Laurie Toby Edison

Photographer

First Linksday of 2014

Debbie says:

Don’t miss The Aunties Project, a painting series by Aleah Chapin:

Chapin won the BP Portrait Award from London’s National Portrait Gallery for this series. She says:

I’ve been obsessed with realism since I was a child. But I noticed that the subject has mainly been the idealized young, female nude. Although these paintings are undoubtedly beautiful, I wanted to see something that mirrored the world I saw around me. The Aunties Project is less about age and more about making paintings that fully embrace the real human body, this fascinating vessel that carries us through our experiences.

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Here’s a public service announcement. I still believe mammograms are a good and useful tool, but this is excellent information to have when you get your results.

Using data from radiologists who perform mammograms, Welch and Passow concluded that among 1,000 40-year-old American women screened annually over the course of a decade, between 0.1 and 1.6 women will avoid dying from breast cancer. (See chart at left; click to view full size.) A staggeringly high number — between 510 and 690 women — will have at least one false alarm (60-80 of whom will undergo a biopsy), and up to 11 women will be overdiagnosed and treated needlessly with chemotherapy or radiation therapy, or surgeries such as lumpectomy or mastectomy.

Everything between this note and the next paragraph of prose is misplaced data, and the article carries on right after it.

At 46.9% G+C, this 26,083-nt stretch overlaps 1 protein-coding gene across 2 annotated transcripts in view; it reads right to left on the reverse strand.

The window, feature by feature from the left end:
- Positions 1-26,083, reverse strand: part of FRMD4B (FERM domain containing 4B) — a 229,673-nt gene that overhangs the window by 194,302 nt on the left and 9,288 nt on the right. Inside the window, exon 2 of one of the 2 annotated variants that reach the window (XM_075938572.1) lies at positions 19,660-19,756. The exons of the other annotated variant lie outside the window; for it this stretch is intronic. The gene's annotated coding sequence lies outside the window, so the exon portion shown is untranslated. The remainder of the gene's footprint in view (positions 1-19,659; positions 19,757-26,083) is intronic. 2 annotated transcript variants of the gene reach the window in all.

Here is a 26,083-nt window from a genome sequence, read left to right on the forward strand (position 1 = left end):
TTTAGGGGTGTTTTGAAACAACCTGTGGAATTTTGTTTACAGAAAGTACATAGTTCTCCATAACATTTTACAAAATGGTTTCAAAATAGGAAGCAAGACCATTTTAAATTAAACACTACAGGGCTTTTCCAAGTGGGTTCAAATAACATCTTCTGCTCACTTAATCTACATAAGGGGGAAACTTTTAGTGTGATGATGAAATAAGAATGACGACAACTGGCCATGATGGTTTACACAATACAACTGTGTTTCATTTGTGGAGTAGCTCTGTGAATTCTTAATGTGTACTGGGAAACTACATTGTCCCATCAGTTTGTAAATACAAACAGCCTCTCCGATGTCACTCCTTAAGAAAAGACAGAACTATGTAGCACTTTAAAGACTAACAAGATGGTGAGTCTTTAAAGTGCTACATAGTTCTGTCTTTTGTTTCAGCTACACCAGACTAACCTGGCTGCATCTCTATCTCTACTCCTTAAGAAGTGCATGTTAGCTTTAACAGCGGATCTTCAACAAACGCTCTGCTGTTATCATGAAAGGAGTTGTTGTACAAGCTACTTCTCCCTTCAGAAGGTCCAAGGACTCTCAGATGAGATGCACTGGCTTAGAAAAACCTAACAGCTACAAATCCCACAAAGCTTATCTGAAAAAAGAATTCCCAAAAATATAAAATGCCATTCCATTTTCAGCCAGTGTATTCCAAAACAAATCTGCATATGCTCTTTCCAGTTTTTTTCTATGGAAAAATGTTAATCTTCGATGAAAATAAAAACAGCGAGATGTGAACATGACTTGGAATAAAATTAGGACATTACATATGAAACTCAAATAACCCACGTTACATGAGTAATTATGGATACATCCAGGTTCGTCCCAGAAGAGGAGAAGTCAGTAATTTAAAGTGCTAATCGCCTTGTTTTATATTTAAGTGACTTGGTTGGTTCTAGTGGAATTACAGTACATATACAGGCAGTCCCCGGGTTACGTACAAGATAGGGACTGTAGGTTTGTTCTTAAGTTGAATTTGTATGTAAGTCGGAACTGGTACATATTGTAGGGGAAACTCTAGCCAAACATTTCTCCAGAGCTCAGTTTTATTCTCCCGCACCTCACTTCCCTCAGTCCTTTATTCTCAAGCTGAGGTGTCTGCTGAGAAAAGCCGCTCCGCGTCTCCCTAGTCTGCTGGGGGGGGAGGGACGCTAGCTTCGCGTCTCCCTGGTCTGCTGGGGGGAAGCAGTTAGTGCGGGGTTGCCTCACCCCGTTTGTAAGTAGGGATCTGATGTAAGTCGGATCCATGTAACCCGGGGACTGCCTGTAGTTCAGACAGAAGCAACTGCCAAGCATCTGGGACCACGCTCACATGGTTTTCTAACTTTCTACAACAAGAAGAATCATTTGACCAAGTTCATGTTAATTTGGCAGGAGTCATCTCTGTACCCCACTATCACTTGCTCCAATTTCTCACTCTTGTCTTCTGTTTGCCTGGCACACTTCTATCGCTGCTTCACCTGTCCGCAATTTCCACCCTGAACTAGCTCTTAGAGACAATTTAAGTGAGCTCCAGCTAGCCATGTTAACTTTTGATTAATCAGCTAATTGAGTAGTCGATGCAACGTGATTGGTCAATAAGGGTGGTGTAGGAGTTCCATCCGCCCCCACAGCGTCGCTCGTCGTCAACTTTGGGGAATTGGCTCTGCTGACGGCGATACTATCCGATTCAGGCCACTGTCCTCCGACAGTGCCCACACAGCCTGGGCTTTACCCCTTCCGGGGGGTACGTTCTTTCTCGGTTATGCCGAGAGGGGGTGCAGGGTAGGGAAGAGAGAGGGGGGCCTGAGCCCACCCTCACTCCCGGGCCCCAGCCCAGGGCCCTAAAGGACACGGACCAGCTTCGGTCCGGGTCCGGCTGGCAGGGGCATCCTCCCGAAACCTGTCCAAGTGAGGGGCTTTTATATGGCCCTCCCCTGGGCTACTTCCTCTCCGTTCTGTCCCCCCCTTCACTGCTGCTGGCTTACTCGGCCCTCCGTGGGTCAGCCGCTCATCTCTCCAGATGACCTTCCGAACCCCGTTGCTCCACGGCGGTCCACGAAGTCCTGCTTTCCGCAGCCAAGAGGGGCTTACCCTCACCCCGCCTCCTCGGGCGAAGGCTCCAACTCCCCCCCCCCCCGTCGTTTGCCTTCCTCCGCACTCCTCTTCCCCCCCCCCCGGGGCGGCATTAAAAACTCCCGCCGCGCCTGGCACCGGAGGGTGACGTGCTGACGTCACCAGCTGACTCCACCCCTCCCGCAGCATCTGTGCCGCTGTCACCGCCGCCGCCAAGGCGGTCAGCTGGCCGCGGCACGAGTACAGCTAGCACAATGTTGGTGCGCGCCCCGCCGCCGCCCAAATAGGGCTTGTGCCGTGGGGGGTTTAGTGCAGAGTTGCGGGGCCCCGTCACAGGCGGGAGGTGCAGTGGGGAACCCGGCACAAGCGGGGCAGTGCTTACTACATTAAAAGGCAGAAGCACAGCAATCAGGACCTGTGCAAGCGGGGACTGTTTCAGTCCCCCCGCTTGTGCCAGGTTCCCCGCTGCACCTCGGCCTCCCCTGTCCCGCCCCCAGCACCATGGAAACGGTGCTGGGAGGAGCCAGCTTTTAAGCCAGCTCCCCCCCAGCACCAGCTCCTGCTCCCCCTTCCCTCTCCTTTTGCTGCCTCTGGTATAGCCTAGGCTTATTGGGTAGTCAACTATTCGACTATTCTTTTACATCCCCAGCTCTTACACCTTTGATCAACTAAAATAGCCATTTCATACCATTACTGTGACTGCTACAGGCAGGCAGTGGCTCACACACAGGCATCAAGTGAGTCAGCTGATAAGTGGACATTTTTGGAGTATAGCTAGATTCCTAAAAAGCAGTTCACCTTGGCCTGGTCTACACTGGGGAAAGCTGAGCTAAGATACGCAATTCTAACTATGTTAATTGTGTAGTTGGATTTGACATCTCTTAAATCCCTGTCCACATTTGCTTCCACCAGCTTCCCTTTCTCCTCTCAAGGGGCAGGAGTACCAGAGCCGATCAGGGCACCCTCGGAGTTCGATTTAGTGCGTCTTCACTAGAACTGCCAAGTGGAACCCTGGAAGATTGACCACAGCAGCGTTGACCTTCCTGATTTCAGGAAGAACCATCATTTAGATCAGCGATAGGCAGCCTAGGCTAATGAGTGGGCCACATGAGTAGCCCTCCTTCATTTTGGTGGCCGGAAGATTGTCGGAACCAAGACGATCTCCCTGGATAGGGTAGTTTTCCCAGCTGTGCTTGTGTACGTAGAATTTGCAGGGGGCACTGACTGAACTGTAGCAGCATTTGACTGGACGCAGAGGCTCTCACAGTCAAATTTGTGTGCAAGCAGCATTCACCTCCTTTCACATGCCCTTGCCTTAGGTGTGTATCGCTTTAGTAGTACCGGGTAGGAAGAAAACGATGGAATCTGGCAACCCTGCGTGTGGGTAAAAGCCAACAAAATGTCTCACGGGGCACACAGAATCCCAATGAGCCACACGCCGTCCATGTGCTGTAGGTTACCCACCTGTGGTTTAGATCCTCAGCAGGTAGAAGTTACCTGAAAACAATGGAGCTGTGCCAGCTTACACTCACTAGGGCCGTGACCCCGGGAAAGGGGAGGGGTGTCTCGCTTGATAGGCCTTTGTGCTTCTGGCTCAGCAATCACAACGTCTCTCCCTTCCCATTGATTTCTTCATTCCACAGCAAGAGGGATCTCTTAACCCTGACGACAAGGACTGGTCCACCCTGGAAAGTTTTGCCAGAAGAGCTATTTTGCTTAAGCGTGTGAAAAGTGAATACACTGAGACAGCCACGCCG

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Raphael Carter once wrote a brilliant “RAQ” (Rarely Asked Questions) about people outside the gender binary, which Practical Androgyny has preserved as a resource. Carter included this memorable bit:

Q: If I know that a person identifies as an androgyne, transsexual, or intersexual, may I inquire as to the details of zir biological sex?

A: You may ask after a transgendered person’s genital appearance in exactly the same situations where you might ask the length of a man’s penis — that is, if you will excuse M. Manners’ language, not bloody often.

Katie Couric got schooled on the Today show by Laverne Cox on exactly this point, after being unreasonably curious about model Carmen Carrera’s private parts. Janet Mock tells us how important this exchange was:

Cox then broke it down for the journalist, serving Couric facts for days: Trans people face discrimination everywhere, from employment to the streets, where trans women, specifically those of color, disproportionately face brutal violence (Cox mentions the murder of Islan Nettles in New York City, giving the tragedy its highest media profile to date). The actress concludes by saying that our culture’s focus on bodies doesn’t allow us to zero in on trans people’s “lived realities of that oppression and that discrimination.”

And that was the moment in which, Couric, a TV veteran, had to bow down to the magnificence of Cox, leaving her with this throwaway statement: “You’re so well spoken about it.”

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When we look at problems with advertising, we can get specific, for example about the Old Spice ad for the fragrance that turns boys into men:

Old Spice sprayed a man of my son / Now he smells like a man / And they treat him like one.

Now he’s touching, kissing, feeling all women because OLD SPICE!”